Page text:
Food truck loans are a blanket term for several types of loans that are used specifically to start a food truck or help grow its business. Food trucks, which are effectively kitchens on wheels, are subject to many of the same regulations, expenses, and startup costs as a restaurant, with the added difficulties that come with having a commercial space on wheels. But food truck owners find themselves in a vibrant and growing industry. According to industry research firm IBISworld, the food truck industry has experienced year-over-year growth every year data is available, save for 2019 into 2020, due to the COVID-19 pandemic. They also report that the food truck industry generates well over a billion dollars annually.
If you’re debating on building, buying, or starting a restaurant or food truck, food trucks can be an excellent option. They have several advantages over opening a full-on restaurant. The first may be the most obvious: mobility. If you open a restaurant and find that the area’s foot traffic leads to low sales, it may be difficult to get customers back inside. If you’re running a food truck, you can simply go where the people are. In addition, food trucks are considerably less expensive than a restaurant. They’re smaller, don’t require any seating, and have a smaller staff by a considerable margin. Finally, they’re able to be very focused. You don’t need a menu like a national chain restaurant. Instead, many food trucks are focused on single products and churning them out quickly.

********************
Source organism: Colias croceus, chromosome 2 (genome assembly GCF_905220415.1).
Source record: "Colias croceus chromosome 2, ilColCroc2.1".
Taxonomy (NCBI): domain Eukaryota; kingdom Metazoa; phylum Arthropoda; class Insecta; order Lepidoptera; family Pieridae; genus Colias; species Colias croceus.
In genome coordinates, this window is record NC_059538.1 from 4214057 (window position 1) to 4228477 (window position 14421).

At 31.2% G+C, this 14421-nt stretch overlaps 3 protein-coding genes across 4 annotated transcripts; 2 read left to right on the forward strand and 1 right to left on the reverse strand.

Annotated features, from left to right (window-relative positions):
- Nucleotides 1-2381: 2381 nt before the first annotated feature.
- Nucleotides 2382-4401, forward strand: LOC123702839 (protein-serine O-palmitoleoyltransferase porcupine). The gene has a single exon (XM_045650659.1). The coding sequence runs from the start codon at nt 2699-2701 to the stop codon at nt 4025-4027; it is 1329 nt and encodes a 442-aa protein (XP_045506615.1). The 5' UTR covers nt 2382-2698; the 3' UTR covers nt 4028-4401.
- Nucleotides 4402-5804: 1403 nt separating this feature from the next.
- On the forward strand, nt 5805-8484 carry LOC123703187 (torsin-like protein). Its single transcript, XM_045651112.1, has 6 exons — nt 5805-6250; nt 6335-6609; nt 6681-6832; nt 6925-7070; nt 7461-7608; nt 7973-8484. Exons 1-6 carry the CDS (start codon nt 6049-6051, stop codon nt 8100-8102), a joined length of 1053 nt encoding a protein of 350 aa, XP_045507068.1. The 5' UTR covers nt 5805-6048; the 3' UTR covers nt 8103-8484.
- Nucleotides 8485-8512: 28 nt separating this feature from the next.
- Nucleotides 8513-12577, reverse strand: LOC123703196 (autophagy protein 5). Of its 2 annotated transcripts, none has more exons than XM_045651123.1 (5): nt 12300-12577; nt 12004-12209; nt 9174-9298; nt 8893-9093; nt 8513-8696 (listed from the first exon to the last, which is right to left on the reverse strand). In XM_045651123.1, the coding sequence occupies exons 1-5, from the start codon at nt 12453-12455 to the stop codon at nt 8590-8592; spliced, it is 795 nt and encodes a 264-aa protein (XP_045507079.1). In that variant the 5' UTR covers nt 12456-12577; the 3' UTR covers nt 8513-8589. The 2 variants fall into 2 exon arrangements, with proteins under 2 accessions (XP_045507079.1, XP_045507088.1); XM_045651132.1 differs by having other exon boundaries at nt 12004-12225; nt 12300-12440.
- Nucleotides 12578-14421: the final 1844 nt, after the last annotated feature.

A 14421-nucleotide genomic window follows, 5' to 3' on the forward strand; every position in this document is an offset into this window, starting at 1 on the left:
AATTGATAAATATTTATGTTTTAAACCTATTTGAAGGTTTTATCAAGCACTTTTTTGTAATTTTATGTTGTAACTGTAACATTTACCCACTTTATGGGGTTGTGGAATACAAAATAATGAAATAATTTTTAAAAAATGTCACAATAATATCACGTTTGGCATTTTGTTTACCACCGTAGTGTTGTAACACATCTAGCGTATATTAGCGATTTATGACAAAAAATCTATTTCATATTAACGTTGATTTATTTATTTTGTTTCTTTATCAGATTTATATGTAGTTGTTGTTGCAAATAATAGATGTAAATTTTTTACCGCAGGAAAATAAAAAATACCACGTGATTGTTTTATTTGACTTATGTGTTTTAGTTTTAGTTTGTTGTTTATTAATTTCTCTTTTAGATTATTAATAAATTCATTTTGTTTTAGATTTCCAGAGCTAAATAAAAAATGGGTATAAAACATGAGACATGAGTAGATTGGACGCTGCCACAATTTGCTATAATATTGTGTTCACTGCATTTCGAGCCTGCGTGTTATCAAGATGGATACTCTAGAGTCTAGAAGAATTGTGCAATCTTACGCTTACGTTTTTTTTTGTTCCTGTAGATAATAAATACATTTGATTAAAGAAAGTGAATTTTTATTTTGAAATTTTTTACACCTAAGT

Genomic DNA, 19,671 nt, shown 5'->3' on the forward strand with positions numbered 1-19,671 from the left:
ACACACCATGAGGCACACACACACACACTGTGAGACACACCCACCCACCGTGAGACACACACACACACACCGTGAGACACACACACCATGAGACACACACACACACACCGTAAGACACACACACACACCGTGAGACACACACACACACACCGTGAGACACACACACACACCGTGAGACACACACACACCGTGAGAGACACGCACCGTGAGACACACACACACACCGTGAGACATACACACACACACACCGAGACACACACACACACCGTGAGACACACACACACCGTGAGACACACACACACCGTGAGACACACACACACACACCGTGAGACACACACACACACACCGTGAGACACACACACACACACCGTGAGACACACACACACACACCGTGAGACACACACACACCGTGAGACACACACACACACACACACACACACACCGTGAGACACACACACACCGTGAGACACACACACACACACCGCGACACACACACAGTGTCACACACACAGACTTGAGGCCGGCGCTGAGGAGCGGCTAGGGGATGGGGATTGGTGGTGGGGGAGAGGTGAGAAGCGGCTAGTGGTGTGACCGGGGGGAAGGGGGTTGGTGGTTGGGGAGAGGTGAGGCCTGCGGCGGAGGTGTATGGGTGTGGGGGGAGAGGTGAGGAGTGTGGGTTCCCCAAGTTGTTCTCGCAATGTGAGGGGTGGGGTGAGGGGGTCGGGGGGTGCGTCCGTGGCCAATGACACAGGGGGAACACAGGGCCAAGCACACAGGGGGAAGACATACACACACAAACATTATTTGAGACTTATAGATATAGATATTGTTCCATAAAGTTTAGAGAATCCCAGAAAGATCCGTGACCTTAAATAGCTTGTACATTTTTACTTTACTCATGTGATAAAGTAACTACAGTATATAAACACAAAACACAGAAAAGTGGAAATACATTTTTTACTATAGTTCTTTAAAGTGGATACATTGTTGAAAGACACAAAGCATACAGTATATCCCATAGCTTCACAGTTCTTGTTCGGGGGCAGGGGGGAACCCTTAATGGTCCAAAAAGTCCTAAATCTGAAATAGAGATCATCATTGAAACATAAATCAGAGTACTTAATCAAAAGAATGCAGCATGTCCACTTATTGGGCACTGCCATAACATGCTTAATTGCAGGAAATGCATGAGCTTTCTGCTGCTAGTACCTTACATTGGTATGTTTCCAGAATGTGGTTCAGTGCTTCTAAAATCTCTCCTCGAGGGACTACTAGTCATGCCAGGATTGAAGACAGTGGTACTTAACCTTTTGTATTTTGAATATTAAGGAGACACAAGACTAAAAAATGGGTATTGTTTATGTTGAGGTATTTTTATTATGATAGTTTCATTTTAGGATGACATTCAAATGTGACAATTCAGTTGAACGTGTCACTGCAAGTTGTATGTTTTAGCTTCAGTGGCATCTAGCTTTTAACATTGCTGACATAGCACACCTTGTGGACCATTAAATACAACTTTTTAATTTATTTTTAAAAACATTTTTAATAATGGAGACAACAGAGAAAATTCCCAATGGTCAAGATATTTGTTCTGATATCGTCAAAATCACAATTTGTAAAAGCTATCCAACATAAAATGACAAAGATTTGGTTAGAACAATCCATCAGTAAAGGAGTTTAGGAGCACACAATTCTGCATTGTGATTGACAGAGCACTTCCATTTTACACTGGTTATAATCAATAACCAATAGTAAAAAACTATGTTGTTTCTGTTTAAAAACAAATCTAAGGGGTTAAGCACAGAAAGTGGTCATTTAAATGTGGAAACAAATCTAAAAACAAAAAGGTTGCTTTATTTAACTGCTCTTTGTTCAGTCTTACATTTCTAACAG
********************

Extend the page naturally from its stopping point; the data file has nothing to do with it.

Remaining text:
Why You Need a Food Truck Loan
Once you’ve decided to enter the food truck business, it becomes very obvious that you’re going to need business loans to help finance your truck. Before you run to pop in an application, though, you need to really think over your business plan. What products are you going to offer? Your menu will dictate the size of your truck, the necessary equipment, and literally every other part of your truck. And consider all of the expenses that are likely part of running a successful food truck:
Buying new truck
First and foremost is buying a new food truck. You’re not going to be running a mobile restaurant out of a tiny sedan. You’re going to need to purchase or lease a large vehicle capable of fitting an industrial kitchen.